Touchdown or Tripping Hazard? The ROI of Stadium Wi-Fi
For fans, the return on investment in sporting events is simple: Seeing their favorite team dominate competitors, pull off last-minute miracles and make the playoffs is reason enough to buy tickets. But for club owners and sponsors, the decisions aren’t as simple. Team performance is compounded by facility conditions, ticket prices and the availability of convenience-driven add-ons like ultrahigh-density stadium Wi-Fi. When does spending big bucks on stadium tech result in a revenue touchdown, and what challenges conspire to make this potential route to ROI a tripping hazard?
I Want Wi-Fi
Wherever consumers go, they want free Wi-Fi — and slow connections don’t count. Expectations for better wireless internet are on the rise: A study sponsored by Red Roof Inn found 83 percent of users are connecting at hotels, 72 percent in cafes and 64 percent in airports, the National Post reports.
What does this have to do with stadium Wi-Fi? Quite a bit. Even when customers drop into cafes for internet access or lounge in airports waiting for their next flight, they expect free premium Wi-Fi. What happens when they attend sporting events — sometimes for four hours — and want to make social media posts, comment on the game in progress or connect with brand advocates via mobile apps? It’s simple: They want the highest-grade Wi-Fi available.
Enterprise-owned stadiums are responding to these demands: According to MLS Soccer, Orlando City SC’s new facility features Wi-Fi with 583 access points, making fan connections available throughout the stands and every concourse.
“It all had to be built into the design, hence the back-of-house technology is very complex,” Brent Beardslee of ICON, the company that managed the project, told MLS.
Meanwhile, TechTarget reports that the Atlanta Braves are using their new Wi-Fi setup to roll out augmented-reality applications, which allow fans to point their mobile device at a player on the field and get access to stats, photos and videos. The Braves’ Vice President of Marketing Adam Zimmerman reflects that this technology is “a whole new medium to monetize.”
Show Me the Money
But how do enterprise owners shift from shelling out cash for better Wi-Fi to enjoying a healthy ROI? The road to ROI starts with recognizing — and then solving — the unique stadium Wi-Fi challenges. For starters, where do you put the access points? Mobile Sports Report notes that overhead networks seem to be the easiest way to provide wireless access and keep technology out of harm’s way. The problem? As fans find new uses for the network and mobile device adoption grows, Wi-Fi connections are quickly overwhelmed. Access points under the seats are another option, but these are prone to accidental damage.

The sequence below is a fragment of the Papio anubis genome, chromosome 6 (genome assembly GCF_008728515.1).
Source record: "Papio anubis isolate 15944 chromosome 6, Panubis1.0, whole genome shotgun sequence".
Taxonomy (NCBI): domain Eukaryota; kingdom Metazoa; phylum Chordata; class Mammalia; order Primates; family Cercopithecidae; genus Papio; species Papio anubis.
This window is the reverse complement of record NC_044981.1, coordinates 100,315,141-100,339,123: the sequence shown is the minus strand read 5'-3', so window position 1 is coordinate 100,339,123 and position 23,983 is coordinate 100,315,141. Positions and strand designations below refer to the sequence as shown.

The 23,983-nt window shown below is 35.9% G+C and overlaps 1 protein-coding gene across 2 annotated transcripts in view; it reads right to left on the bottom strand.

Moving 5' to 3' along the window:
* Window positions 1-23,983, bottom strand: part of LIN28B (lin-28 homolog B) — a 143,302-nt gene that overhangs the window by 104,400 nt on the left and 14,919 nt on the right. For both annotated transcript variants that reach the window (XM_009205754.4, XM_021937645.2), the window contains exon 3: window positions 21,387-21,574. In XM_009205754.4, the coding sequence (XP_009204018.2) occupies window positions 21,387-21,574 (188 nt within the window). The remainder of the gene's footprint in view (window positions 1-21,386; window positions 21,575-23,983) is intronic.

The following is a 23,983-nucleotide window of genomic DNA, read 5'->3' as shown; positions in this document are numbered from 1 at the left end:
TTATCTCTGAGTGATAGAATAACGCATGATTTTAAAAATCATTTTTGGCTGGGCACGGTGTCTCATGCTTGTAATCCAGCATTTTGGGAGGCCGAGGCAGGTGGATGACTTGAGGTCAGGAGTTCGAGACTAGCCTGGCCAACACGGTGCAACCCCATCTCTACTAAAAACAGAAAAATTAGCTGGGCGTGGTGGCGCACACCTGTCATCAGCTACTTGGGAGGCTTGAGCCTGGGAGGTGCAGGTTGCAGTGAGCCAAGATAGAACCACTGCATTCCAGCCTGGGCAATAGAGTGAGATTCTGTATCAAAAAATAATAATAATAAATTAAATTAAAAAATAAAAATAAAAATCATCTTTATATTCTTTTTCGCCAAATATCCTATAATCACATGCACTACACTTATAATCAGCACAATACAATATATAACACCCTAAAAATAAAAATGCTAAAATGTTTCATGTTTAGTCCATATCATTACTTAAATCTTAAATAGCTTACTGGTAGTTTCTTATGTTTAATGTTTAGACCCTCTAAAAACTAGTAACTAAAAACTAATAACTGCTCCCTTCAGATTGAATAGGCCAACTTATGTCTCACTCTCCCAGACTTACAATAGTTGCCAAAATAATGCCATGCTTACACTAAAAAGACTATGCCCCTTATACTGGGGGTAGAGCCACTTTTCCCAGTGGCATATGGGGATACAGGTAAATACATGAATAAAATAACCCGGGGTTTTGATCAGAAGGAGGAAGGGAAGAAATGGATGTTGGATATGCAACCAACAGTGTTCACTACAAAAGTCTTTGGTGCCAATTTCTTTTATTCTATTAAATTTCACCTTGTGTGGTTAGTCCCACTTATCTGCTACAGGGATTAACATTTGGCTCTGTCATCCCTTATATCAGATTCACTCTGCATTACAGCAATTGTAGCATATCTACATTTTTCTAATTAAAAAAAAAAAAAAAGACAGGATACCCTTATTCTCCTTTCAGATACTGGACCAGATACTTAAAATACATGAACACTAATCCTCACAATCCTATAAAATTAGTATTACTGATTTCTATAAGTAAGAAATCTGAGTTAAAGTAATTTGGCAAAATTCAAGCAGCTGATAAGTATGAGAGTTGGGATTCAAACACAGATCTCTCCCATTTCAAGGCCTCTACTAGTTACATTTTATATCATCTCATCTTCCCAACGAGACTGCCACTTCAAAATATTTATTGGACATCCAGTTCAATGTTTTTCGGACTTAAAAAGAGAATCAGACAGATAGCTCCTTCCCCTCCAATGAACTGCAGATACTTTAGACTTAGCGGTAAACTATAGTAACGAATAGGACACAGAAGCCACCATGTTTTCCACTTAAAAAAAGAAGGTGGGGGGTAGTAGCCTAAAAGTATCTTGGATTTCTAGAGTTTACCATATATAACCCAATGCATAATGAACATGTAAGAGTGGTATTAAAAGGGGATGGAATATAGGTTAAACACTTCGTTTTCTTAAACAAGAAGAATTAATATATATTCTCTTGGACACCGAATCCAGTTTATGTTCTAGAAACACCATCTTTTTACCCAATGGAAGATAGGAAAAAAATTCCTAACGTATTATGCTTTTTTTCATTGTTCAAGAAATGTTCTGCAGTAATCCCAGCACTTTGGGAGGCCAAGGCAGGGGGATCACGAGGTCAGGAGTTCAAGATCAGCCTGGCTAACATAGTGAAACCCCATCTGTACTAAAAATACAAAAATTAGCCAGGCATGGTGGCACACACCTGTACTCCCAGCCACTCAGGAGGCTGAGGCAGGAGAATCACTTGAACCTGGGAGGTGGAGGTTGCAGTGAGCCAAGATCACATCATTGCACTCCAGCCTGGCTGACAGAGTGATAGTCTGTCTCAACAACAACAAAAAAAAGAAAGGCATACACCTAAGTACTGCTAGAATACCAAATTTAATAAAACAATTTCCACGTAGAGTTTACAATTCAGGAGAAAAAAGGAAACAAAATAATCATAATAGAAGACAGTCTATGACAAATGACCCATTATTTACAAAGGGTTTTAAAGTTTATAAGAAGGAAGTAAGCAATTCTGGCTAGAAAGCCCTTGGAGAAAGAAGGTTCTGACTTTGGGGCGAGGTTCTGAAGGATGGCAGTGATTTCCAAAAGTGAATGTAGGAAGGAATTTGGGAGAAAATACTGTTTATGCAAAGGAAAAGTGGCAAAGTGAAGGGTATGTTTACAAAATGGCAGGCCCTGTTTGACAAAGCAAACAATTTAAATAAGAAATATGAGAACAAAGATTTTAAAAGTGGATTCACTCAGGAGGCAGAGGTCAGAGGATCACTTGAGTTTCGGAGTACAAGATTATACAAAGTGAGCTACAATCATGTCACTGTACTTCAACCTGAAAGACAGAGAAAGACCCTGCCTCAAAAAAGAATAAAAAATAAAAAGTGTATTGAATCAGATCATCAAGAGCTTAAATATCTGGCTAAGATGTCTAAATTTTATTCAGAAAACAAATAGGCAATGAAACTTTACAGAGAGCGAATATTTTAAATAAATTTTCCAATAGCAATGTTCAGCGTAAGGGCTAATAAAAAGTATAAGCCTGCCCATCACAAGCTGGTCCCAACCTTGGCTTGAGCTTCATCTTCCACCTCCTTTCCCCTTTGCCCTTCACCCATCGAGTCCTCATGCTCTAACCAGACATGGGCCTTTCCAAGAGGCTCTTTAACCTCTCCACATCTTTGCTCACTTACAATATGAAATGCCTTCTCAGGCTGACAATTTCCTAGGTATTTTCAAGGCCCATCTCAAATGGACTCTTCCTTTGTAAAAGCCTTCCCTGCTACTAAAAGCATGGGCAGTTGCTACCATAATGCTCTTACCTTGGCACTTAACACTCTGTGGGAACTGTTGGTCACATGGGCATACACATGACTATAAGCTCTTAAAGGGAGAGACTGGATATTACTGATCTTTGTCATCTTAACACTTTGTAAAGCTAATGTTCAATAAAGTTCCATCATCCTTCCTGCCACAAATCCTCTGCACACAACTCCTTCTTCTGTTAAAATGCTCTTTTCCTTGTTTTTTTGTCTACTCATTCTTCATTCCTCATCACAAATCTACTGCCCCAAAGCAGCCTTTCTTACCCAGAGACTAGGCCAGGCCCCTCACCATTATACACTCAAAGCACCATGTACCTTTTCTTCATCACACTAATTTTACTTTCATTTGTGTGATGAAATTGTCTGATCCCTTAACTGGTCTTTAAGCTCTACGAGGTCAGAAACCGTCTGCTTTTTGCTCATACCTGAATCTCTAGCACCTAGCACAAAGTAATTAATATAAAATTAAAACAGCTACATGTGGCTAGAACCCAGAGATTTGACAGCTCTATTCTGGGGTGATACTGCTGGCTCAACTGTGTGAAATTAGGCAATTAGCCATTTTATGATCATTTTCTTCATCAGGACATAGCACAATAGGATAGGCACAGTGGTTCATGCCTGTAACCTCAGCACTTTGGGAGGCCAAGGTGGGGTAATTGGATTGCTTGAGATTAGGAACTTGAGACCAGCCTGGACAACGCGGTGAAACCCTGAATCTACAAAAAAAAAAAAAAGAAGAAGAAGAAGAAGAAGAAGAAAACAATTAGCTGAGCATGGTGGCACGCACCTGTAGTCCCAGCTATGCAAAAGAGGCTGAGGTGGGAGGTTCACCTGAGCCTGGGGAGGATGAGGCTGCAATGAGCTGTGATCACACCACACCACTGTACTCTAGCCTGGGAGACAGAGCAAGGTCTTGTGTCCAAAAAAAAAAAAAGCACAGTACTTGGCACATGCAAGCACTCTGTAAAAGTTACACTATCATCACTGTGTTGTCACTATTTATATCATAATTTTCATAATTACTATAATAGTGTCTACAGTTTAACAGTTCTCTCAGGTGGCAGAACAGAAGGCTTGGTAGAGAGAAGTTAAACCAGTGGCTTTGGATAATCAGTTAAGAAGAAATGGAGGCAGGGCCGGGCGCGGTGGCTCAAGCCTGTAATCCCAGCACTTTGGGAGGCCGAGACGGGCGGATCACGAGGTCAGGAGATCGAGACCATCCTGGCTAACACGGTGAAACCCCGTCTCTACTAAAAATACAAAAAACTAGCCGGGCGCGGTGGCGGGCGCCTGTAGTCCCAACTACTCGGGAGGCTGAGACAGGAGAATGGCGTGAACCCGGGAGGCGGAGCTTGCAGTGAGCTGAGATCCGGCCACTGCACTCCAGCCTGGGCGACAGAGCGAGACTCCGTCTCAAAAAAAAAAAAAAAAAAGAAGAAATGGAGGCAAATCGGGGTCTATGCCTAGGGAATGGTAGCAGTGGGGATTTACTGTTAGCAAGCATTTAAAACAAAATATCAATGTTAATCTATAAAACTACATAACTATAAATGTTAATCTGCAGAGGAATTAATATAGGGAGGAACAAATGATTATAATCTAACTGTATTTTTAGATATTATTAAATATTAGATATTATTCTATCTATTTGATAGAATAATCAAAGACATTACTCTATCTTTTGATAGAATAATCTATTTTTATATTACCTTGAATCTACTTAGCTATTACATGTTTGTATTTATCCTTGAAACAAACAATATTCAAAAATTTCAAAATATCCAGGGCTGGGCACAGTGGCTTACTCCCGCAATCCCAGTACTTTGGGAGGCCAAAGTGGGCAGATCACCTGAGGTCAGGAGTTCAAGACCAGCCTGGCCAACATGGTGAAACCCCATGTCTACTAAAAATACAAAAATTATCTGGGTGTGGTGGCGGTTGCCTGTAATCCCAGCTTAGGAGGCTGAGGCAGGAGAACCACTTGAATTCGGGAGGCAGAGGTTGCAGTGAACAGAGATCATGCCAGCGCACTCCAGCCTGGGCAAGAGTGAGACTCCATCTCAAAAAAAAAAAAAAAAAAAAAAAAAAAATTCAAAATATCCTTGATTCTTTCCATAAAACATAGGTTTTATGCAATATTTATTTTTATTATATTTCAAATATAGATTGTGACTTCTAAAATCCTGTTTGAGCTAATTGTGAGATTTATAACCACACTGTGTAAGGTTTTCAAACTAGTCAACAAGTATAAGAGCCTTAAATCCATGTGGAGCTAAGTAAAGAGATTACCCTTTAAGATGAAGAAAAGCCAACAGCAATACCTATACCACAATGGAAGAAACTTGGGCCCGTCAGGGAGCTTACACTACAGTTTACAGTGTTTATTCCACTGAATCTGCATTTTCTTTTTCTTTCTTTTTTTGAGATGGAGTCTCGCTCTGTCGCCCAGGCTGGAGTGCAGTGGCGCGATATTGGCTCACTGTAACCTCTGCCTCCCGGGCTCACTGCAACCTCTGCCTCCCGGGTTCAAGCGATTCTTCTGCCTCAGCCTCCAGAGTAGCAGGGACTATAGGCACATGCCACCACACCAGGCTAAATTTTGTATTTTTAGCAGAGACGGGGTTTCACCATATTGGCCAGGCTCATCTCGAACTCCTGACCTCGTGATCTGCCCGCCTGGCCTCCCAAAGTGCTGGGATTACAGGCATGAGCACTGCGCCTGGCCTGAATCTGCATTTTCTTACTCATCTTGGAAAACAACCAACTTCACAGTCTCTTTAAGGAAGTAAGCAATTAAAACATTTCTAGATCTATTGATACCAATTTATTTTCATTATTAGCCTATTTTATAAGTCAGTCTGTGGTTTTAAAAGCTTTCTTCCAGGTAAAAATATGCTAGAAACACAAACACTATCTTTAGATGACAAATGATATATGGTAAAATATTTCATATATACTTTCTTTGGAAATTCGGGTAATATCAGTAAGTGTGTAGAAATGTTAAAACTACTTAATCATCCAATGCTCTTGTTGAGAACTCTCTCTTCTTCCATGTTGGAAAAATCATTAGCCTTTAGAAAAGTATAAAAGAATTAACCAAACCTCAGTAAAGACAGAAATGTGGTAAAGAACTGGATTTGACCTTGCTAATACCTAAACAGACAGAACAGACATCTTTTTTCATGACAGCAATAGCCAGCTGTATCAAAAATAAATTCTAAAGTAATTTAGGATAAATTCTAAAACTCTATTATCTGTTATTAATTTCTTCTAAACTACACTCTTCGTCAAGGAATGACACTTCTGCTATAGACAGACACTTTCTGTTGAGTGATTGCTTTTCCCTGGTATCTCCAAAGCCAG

One emerging solution is the use of proximate networks that combine front-of-section, back-of-section and handrail-mounted access points to provide total coverage. Many of Orlando City’s access points leverage this design in the form of small, rail-mounted gray boxes, according to MLS Soccer.
Bottom line? Good-enough Wi-Fi won’t cut it. Stadium owners need to balance the performance of proximate networks against the need for increased maintenance and repair of close-quarters access points. They also need to layer on the right technology to empower fan access and drive brand loyalty. It’s critical to invest in a robust mobile app that offers value-added content for long-term fans, in addition to sales and specials that visitors can take advantage of while at the stadium. Savvy social media use can make fans feel like they’re part of the game and keep them coming back.
It’s also important to consider the underlying infrastructure, too. For example, one session at the upcoming Sports and Entertainment Alliance in Technology (SEAT) conference digs into the impact of ultrahigh-density Wi-Fi on the NFL, highlighting how one club was able to reduce the total number of devices required while still maintaining superior network performance.
Fans expect top-notch Wi-Fi in stadiums. For stadium owners, it’s a steep investment. But the right deployment model, combined with intelligent monetization and solid underlying infrastructure, can help convert this expensive rollout into solid ROI.